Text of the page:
washingtonpost.com: Achenblog: Obamabots Skewered on Saturday Night Live (washingtonpost.com, Feb. 24)
Shailagh Murray: Let the Obama backlash begin.
New Haven, Conn.: Hi Shailagh -- I enjoy and frequently am entertained by your chats -- thanks. So I think Clinton is very intelligent, well-intentioned and solid on policy. Unfortunately, she appears to have been hijacked by warring factions of her own campaign -- one day, the kinder, gentler folks have control, the next it's the nuclear folks, making her sound like a scolding ma. What is going on here?
Shailagh Murray: Flattery gets you everywhere! Thanks for the kind words.
No doubt about it, deconstructing the Clinton campaign will fill books and consume countless hours of cable news airtime for months and months to come. But the problems are actually pretty typical: Staffers with too much authority, smothering the candidate. No spending discipline. A deeply flawed business plan. Presidential campaigns are like car racing -- intricately constructed team-based operations that only look easy.
Ontario, Calif.: How come Barack Obama, who is from Africa, can be president, but Arnold Schwarzenegger, who is from Austria cannot?
Shailagh Murray: Because Barack Obama, whose father was from Africa, was born in the United States.
Yorktown, Va.: I'm just munching popcorn and watching in delight as the Democrats embarrass themselves. Today we get Nader and Farrakhan weighing in, and the "dressed" photo. Hillary's toast -- and all self-inflicted (that $10 million for Mark Penn was well-spent). Obama is saddled with baggage like Farrakhan, the Weather Underground, and ultra-left, anti-trade, tax-everything policies. You really still believe that the generic Democrat wins this race?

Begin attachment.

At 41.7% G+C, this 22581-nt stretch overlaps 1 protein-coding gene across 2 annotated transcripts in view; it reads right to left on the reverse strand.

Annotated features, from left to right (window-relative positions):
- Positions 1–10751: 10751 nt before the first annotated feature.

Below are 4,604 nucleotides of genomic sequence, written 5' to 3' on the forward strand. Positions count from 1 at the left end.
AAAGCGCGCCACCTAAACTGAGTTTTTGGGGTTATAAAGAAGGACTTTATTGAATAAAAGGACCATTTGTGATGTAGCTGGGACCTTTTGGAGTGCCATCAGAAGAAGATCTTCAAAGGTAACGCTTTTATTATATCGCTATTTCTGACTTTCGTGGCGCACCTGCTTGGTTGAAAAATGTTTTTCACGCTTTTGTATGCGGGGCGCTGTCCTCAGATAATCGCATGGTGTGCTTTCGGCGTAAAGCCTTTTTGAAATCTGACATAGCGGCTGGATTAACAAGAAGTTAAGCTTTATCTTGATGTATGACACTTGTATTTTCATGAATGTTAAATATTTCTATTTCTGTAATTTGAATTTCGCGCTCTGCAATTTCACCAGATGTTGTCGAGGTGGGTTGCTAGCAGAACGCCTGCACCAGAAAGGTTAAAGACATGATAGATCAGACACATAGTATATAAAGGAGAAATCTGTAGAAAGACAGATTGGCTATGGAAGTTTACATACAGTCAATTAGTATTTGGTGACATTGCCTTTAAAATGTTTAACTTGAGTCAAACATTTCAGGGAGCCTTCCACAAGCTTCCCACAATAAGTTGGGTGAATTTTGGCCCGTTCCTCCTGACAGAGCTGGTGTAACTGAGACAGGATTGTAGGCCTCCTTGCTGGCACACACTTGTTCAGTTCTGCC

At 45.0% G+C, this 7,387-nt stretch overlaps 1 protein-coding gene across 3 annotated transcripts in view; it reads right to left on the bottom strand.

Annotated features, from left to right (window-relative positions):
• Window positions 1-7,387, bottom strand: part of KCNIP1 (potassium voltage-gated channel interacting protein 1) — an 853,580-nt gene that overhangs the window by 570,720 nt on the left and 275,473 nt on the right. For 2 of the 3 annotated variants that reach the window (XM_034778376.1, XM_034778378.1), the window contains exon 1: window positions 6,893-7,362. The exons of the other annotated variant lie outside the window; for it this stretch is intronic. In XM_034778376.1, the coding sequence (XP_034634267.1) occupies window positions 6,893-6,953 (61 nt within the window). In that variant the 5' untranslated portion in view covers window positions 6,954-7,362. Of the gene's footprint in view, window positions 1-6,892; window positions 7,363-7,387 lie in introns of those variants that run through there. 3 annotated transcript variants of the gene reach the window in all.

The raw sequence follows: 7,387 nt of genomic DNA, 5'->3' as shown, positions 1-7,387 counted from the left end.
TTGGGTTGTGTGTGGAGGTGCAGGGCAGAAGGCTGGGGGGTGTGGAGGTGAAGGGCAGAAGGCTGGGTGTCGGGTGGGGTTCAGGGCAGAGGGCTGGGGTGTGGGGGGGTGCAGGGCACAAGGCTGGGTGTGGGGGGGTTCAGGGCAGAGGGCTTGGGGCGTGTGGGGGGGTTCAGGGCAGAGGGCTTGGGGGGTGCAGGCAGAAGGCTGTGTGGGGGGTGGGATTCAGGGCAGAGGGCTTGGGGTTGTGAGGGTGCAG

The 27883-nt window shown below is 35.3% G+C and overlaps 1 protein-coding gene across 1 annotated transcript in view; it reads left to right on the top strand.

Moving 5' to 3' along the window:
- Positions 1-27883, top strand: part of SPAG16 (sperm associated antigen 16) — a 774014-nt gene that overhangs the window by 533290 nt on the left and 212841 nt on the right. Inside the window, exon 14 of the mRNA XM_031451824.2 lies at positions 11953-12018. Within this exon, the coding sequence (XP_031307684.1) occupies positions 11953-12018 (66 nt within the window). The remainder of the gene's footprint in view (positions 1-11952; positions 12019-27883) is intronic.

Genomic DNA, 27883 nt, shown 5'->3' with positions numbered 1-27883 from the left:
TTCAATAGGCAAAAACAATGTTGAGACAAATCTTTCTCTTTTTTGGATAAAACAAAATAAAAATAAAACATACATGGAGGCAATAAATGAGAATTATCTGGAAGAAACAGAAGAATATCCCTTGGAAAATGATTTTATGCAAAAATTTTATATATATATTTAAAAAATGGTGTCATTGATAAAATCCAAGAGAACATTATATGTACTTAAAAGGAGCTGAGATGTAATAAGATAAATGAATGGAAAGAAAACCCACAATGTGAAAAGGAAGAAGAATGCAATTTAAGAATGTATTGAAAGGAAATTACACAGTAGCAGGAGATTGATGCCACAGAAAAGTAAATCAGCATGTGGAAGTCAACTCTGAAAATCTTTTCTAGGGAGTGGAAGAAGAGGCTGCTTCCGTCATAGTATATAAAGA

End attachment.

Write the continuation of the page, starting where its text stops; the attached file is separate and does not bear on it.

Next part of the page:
Shailagh Murray: Did I ever argue that the generic Democrat would win in November? Uh, I doubt it.
I suppose this is what Sen. Clinton means by "vetted," but I think there's plenty of all this to go around. Do you really think, given the past week, that John McCain is going to have an easier year?
Richmond, Va.: Shailagh, I'm a big fan of your chats. Thanks for doing them. My question is what would you say was the single biggest error the Clinton campaign committed?
Shailagh Murray: More flattery!
Single biggest mistake: Giving Bill Clinton such a high profile role on the campaign trail.
Portland, Ore.: Presuming that Sen. Clinton essentially ties Sen. Obama in Texas (but he picks up more delegates) and she wins Ohio by a small margin, will that be enough to cause her to shut down her campaign? If not, what will it take? Thanks.
Shailagh Murray: This is the doomsday scenario: an ambiguous outcome that allows Clinton to deliver a victory speech, even as the delegate math becomes insurmountable. We just don't know how she will respond. The days following March 4 will, one way or another, determine Sen. Clinton's political fate.
Ann Arbor, Mich.: I for one am sick of hearing that the media shoved Obama down my throat. I'm an educated adult who read the statements, watched the debates and came to an intelligent conclusion to support Obama. Fact is, many Democrats think Hillary will mobilize the Republican base in a general election as well. I will also say that I am very pleasantly surprised at the tone of Obama's campaign vs. Clinton's. Think of the muck Obama could dredge up against Clinton, and does not. The last-day pardons alone by Bill would do it, given that she takes credit for his presidency.
Shailagh Murray: Glad to hear your political disenfranchisement has not discouraged you from participating in the Post Politics Hour.
And thanks for writing.
Fairfax, Va.: How concerned are Democrats about Sen. Obama's potential appeal to older, middle- and lower-income voters, who so far have gravitated toward Sen. Clinton in the primary? I would imagine those kinds of voters are important in swing states like Ohio, Pennsylvania and Michigan, among others.